|Aug-10-08|| ||lost in space: It seems that after
22...Rxe3 24. fxe3 25. Nxe3 24. Qb3 the move 24...Bxd4 is very convincing and leading to a won position for Black.
But what is with 24. Qd2. I see no clear win for Black afterwards.
Neither 24...Nxd1 is convincing (see my first post) nor
24..Rxa4 25. Nc5 Nxd1 26. Nxa4.
I found also no good continuation after 24...Bxd4 25. Ndc5 Qg5 26. Kh1
|Aug-10-08|| ||tallinn: <lost in space: what about 24. Qd2> According to Fritz (which played it) this is the best defense. I was rather disappointed on black's result on that:|
24. Qd2 Nxd1 25. Qxd1 Bxd4+ 26. Kh1 Be3 (now the white queen is overworked and the knight on a4 has to run) 27. Nc3 Bxc1 28. Qxc1
click for larger view
and black has a rook and two pawns for two pieces which Fritz evaluates to -1.48/18. However I can't see that this is a clear win for black.
|Aug-10-08|| ||dzechiel: <rookattack: I know its irrelevant to the current puzzle. But can somebody give me links as to how the game of chess evolved through the centuries?>|
|Aug-10-08|| ||lost in space: Thanks tallin.
I tried to make this line work, but I have no glue if there is any mistake or better defence:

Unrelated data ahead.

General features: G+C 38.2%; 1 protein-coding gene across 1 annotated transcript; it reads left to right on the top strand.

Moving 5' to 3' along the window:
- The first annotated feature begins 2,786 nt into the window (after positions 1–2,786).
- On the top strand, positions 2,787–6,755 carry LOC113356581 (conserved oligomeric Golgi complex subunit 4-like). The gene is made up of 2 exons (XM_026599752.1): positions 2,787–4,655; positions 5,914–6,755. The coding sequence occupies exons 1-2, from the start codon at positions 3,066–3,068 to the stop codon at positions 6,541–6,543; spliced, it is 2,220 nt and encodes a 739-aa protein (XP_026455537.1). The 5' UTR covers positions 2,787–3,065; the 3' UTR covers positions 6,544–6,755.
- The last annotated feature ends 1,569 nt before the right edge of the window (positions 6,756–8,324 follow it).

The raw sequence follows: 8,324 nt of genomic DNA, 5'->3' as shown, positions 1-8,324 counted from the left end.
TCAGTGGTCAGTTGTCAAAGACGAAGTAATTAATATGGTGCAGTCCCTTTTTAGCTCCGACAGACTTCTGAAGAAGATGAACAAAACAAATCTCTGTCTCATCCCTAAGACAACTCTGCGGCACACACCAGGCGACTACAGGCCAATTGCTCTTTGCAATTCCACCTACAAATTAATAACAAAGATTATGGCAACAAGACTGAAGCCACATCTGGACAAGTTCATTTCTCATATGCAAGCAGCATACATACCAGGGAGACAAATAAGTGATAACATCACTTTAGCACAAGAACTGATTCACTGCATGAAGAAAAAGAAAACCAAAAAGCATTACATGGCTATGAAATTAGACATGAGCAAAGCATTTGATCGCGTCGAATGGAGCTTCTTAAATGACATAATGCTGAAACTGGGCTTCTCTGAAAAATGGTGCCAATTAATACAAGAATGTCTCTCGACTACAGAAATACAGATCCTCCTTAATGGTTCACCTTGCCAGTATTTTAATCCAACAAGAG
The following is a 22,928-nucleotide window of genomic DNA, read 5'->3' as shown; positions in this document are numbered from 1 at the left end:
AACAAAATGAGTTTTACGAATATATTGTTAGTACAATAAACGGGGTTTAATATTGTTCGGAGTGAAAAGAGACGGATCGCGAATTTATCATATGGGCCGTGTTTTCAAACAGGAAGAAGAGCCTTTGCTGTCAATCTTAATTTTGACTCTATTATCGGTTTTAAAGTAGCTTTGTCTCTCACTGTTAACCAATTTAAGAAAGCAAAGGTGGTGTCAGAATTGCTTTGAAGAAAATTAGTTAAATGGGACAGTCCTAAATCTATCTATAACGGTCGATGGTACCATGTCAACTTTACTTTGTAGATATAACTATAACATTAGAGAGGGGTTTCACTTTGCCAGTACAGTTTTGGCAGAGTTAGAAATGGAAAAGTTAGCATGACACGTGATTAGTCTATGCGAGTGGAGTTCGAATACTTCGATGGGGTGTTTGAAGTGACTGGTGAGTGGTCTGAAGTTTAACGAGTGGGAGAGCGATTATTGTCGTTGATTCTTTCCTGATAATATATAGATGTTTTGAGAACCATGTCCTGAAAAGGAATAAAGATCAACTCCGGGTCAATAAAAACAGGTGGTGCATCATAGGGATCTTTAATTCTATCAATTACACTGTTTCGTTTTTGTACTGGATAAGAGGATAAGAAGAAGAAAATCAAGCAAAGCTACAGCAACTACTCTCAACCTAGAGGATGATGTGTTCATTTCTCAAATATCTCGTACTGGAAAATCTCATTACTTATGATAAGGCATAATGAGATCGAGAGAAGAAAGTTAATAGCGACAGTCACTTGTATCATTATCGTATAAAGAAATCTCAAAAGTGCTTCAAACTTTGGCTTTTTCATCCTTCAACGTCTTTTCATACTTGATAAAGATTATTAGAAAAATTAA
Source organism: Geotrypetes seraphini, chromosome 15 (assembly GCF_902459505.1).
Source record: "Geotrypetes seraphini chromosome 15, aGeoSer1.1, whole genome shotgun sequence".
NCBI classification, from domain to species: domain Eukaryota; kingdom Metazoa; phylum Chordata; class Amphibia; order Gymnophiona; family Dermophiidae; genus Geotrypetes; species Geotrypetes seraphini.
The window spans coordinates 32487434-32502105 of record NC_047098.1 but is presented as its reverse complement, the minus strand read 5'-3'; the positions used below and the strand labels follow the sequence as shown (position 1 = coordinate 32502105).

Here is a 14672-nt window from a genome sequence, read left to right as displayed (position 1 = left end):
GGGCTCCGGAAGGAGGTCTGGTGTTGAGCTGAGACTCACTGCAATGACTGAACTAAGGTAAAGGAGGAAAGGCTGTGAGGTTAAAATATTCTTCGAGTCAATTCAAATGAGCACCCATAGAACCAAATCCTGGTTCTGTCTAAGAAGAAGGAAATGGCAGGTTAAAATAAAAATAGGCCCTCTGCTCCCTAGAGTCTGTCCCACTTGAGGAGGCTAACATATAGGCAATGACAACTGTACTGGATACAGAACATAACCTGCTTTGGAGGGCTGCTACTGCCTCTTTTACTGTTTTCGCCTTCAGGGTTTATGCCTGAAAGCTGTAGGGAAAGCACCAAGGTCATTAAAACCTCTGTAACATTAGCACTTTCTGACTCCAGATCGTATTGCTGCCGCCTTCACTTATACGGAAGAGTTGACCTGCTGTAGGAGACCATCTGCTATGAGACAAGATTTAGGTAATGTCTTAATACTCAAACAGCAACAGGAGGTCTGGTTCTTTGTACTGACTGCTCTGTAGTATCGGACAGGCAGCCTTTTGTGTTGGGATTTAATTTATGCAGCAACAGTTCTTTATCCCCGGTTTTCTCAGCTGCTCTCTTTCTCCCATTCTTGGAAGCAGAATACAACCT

24. Qd2 Bxd4 25. Ndc5 Qg5 26. Kh1 Nxd1 27. Qxd1 Be3! 28. Rc3 d4 29. Rb3 b5! and this seems to be enough advantage for Black
click for larger view
|Aug-10-08|| ||Chris1Clark: Didn't get anywhere with this but once I checked it I must admit I didn't like anything white was up to after about move 12-13 and responses to the attack was something I really didn't get but as a certified wood pusher this was to be expected.|
|Aug-10-08|| ||lost in space: <rookattack: I know its irrelevant to the current puzzle. But can somebody give me links as to how the game of chess evolved through the centuries??>|
|Aug-10-08|| ||znprdx: Where's the beef? It is unlikely that the 15 ply move ...29.Qh4 was envisioned at the moment of Rxe3. Anyway the game was over at 7ply ...25.Qh4.|
This again is too one-sided: surely 23.b3 was an alternative to rolling over and playing dead by accepting the rook pseudo- sac. If ..Nxa3 24. Qc5 and it is a whole new game.